I wanted to try making some decorated pegs. I made some Christmas pegs  with ribbon and scrabble tiles in this way but found cutting the fabric and getting it to not fray really tricky. When I read on Sew Scrumptious’s lovely site that she used Mod Podge to make the fabric paper-like I gave it a crack with my fake Mod Podge. It really works.

Just give the little scraps of fabric a good soaking then leave them to dry as flat as you can. Then snip them up. It is truly ace and made making these pegs so easy. And if you are like me and keep every snippet of beautiful material than this is the PERFECT use!

I used some navy polka dots and even a bit of lace, so simple and quick:


What do you think? Are you a Mod Podge Die Hard? Or are you generally happy with the fake/ home made versions of things?

Linking up with Lakota’s Ta Dah Tuesday AND the wonderful monthly Pinaddicts challenge– although this was originally Sew Scrumptious’s pin!

Don’t miss other thrifty/crafty/motherhood shenanigans-

Come and find Lulastic on Facebook!

Or Twitter 🙂

Loo Roll Zoo – guest poster in the hoouuussse!

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Oof, have I got a TREAT for you lot. I’ve gone and got a Guest Poster, ain’t I?! Maggy is the Empress of Kids Crafts and is one of the five of us who have made it to the finals in the craft category of the MAD awards. I love how completely involved her kids are in the crafty shenanigans and how they often involve plunging through the recycling bin. Here she is with some feral loo rolls- WOOT WOOT!

I am so pleased to be visiting here over at Lulastic AND to have the honour of being the very first Guest Poster! How very exciting!!! My name is Maggy and I am a mum of two (Red Ted – 4yrs and Pip Squeak – 2.5yrs) and I write over at Red Ted Art where I do a lot of classic kids crafts, but also love to do recycled crafts. I am very passionate about recycling – mainly because I hate waste (and the huge landfill problems we are creating), but also because I feel things always still have a value. Plus I love being thrifty! And it is amazing what you can turn something old into!! (I particularly like my jeans recycling craft – making a brand new skirt out of an old pair of jeans – go me!).

When crafting with kids, recycling becomes particularly important – a) because they go through so much materials but b) because I feel I have a responsibility to them to teach them about recycling and re-valuing.

So today I would love to share our Loo Roll Zoo! We LOVED making it and we LOVED playing with it!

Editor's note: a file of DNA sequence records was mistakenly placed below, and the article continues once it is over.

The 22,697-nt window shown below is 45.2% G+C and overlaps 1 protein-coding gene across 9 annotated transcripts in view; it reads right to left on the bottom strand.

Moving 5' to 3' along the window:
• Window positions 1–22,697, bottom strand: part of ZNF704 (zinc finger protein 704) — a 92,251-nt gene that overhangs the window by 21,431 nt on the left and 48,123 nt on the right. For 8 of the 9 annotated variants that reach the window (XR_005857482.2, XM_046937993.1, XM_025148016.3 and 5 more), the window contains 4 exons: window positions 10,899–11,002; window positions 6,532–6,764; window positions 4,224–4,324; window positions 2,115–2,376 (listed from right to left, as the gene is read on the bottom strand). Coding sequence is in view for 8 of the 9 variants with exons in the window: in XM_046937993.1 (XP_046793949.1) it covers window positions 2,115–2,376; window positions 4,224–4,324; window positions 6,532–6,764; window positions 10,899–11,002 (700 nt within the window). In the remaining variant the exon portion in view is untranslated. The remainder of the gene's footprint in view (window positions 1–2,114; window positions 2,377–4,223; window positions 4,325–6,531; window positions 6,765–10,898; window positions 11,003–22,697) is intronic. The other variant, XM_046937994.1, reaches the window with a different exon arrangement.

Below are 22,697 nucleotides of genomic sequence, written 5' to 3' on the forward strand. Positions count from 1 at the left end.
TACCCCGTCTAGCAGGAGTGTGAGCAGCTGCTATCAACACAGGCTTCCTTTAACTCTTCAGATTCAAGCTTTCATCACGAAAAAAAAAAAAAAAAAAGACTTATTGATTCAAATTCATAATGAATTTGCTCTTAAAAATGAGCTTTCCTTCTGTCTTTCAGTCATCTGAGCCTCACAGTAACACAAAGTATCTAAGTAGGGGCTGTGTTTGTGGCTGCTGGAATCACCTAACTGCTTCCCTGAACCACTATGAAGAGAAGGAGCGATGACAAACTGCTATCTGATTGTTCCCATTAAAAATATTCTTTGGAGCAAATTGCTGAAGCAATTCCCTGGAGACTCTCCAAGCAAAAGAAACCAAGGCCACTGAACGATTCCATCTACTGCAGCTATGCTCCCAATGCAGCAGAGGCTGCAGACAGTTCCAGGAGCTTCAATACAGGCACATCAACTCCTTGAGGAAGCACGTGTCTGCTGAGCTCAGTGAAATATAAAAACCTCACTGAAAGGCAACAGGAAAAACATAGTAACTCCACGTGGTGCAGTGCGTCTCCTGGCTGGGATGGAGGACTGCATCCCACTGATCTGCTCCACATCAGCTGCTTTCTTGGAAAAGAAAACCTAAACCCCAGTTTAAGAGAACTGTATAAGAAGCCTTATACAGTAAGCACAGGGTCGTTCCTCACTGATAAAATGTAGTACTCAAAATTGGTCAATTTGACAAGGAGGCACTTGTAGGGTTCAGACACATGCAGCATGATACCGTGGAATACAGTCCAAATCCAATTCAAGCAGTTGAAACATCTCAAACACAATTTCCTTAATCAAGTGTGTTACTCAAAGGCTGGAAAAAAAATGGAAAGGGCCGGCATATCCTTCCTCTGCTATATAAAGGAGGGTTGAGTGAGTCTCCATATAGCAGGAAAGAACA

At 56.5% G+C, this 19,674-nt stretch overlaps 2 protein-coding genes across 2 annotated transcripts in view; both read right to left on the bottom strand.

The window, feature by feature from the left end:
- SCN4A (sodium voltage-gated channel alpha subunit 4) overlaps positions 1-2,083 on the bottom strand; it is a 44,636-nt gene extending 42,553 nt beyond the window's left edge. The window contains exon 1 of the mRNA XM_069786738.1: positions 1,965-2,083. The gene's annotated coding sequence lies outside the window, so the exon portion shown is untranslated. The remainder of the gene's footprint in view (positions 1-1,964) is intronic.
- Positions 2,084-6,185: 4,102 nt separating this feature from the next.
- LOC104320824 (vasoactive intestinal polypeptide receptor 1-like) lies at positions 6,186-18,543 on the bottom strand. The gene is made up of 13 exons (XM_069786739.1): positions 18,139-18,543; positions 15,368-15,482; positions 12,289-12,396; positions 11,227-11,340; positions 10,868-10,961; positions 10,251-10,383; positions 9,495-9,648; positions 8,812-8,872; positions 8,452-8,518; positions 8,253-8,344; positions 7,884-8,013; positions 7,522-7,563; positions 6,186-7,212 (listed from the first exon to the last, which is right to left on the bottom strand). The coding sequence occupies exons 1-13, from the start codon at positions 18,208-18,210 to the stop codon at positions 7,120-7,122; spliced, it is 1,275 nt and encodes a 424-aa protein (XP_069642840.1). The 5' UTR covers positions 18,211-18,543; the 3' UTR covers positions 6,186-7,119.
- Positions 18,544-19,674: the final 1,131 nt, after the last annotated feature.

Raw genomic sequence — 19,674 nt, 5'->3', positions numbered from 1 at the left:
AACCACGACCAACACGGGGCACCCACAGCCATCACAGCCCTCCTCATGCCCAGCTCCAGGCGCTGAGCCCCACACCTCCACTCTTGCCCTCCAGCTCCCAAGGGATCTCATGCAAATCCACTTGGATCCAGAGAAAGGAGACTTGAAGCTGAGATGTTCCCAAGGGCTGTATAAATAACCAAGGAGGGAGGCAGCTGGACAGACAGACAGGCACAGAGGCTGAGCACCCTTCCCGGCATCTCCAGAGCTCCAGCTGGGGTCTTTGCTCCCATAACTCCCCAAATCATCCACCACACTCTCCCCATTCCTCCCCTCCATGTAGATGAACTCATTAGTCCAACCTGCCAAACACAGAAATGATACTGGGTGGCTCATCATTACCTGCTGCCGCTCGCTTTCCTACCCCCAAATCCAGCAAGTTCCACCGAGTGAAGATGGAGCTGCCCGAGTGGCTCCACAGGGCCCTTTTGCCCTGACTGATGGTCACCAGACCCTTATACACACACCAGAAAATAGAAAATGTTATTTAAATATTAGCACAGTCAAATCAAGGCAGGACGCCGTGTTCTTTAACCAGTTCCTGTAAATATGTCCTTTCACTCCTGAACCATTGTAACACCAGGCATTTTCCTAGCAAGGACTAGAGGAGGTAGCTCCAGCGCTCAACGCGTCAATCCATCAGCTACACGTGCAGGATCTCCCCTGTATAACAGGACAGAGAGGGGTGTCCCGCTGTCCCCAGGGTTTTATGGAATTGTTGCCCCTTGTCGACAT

We also love combining our crafts with a book…. So… this one was totally inspired by:

Who is Hiding, by Satoru Onishi. I bought this book ages ago for Red Ted, who was less interested in it. Maybe it is an age thing,  I don’t know? Pip Squeak (coming up to 20mths at the time) adored it and had for quite some time. The books is simple: each double spread page has 24 animals depicted (you can see 12 on the cover). They are drawn in a simple colourful style. As you turn the pages, the background changes in colour – e.g. blue, so that in that case the bunny and pig “disappear” as their body colour blends into the background colour (see cover, they are blue) and the child is asked “who is hiding?”… To mix it up a little, there is also a “Who is sleeping?” and a “Who is crying?” page etc. And the page that mine like best:  “Who is backward?” For some reason, in our house this translates into “Who is showing us their bottom?”… and Pip Squeak loves tapping her bottom and saying “Po-Po” (in German). Very sweet, simple book with appeal to “design geeks”.

On to our craft.

It dawned on my one day (as we were reading the book AGAIN), that some of the animals were perfect “loo roll shapes”. Trim a bit at top and bottom for ears and legs and hey presto….

Materials: empty toilet paper rolls, paint (I confess to liking acrylics, as they don’t crumble, but you could varnish your finished animal), bits of felt or card, glue , black pen for features and very favourite googly eyes (optional) (check out our Handprint Alphabet to see all our googly eye fun!)

The kids painted

 Pip Squeak loves painting so much she kept signing “more”… “more more more paint”.

Once dried, I cut out some ears and some feet. Red Ted helped me stick on googly eyes and other features. E.g. for the lion’s mane, we cut a circular piece of felt with squiggly edges and cut a whole in the centre… For the elephant and rabbit we had painted an extra blue loo roll to cut ears from. The rabbit’s ears we glue on the elephant’s ear’s we “slotted” into “slats” we cut. And for example the cat’s ears are part of the original roll – I just cut the roll “down” – leaving two triangles. And don’t forget the bottoms (Po-Po)…

Now you have your own Zoo! Start playing!

I do hope you enjoyed our craft. We have PLENTY more TP Roll Crafts over at Red Ted Art, so do stop by if you ever need more inspiration!!

Thank you for having us.

Maggy, Red Ted & Pip Squeak!

PS- Alright, ‘sLucy here again. Isn’t Maggy awesome? Inspired by the above craft I whipped up a wee duck for Ramona (she is obsessed – remember that crazy ole duck hat I made her?) Unfortunately she is mostly concerned with picking off his eyes/beak/wings so he is now just being ornamental and she doesn’t get to do the playing bit.  (Whaaat?? That’s what she gets for being a rascally picker.)  Here she is doing some picking, wearing her little duck dress.